Tuesday, September 22, 2015

Don't Get Caught in the Dark During a Power Outage

Stormy skies
Rolling blackouts or brownouts, nearby thunderstorms, transformer failures — there are a number of things that can cause power outages, and most of them are fairly unpredictable. That's why it's important to always be prepared for an interruption of power when it comes to your electronic key control system.

Here are some tips that can help you continue serving your customers even when you're suddenly in the dark.

Use a Manual Override Key


If your machine has a manual override key, it's important to know exactly who has it and where it's kept. In the event of a power outage, the override key should be the only way to access the drawers, preventing thieves from trying to take advantage of your bad situation.

Designate one person as the administrator of the machine who is the keeper of the manual override key. An override key should be stored securely away from the machine but somewhere it can be accessed by the administrator or a manager quickly during an outage. If the administrator leaves the company, make sure you know where the key is and assign it to a new administrator or manager.

Run Inventory Reports


The physical key tags in your electronic key control system shouldn't be labeled. This keeps keys anonymous, so if they are ever lost or misplaced, they can't easily be linked to a specific vehicle. However this also prevents you from matching keys with cars during an outage, which is why it's important to run regular inventory reports.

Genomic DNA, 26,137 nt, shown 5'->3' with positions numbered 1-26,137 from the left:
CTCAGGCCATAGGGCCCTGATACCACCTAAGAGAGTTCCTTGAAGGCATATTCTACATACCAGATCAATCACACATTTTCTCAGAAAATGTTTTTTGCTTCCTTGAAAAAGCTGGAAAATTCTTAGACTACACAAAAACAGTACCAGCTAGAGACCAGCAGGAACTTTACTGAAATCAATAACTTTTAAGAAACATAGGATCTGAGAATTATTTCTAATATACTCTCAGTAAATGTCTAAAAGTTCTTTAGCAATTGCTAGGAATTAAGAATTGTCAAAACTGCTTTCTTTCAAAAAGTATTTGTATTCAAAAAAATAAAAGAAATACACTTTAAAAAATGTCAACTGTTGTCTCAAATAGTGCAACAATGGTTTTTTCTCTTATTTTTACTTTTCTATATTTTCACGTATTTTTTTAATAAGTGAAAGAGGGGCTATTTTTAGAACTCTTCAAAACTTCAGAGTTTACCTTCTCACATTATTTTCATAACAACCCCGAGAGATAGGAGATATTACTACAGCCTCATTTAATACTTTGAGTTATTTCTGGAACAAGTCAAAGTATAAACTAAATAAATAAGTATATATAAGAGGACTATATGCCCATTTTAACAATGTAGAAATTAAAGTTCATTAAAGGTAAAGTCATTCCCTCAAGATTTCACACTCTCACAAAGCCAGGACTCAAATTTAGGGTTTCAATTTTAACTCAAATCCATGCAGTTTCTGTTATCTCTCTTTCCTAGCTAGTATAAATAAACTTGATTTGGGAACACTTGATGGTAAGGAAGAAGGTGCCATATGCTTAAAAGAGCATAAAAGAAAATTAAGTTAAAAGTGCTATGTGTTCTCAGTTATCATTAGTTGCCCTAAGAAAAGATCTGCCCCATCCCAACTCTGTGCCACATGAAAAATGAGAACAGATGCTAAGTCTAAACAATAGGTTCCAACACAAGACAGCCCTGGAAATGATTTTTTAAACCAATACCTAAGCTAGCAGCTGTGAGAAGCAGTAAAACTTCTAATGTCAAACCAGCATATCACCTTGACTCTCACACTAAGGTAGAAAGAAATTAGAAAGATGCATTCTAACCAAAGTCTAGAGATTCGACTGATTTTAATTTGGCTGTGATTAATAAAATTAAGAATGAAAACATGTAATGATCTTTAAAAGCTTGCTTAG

Inventory reports should provide a list of the keys that are in the drawer along with the keytag ID associated with each one. Having a recent report available is crucial to your dealership's ability to manually track keys during an outage. Due to the descriptive information, an inventory report should be kept with the administrator or manager at all times.

Use an Uninterruptible Power Supply


A backup of the system should be done at least once a day. That's why it's important to connect your system to an uninterruptible power supply (UPS), which will provide emergency power for a short duration in the event of a primary power source failure.

A UPS should provide power to the system long enough that you can run a manual backup and get an updated inventory report immediately after an outage. Running the backup after an outage should be the system administrator's responsibility, and a line of succession should be designated in the event that the administrator isn't available.

To make sure you don't lose any data during a power outage, we've come up with a few tips.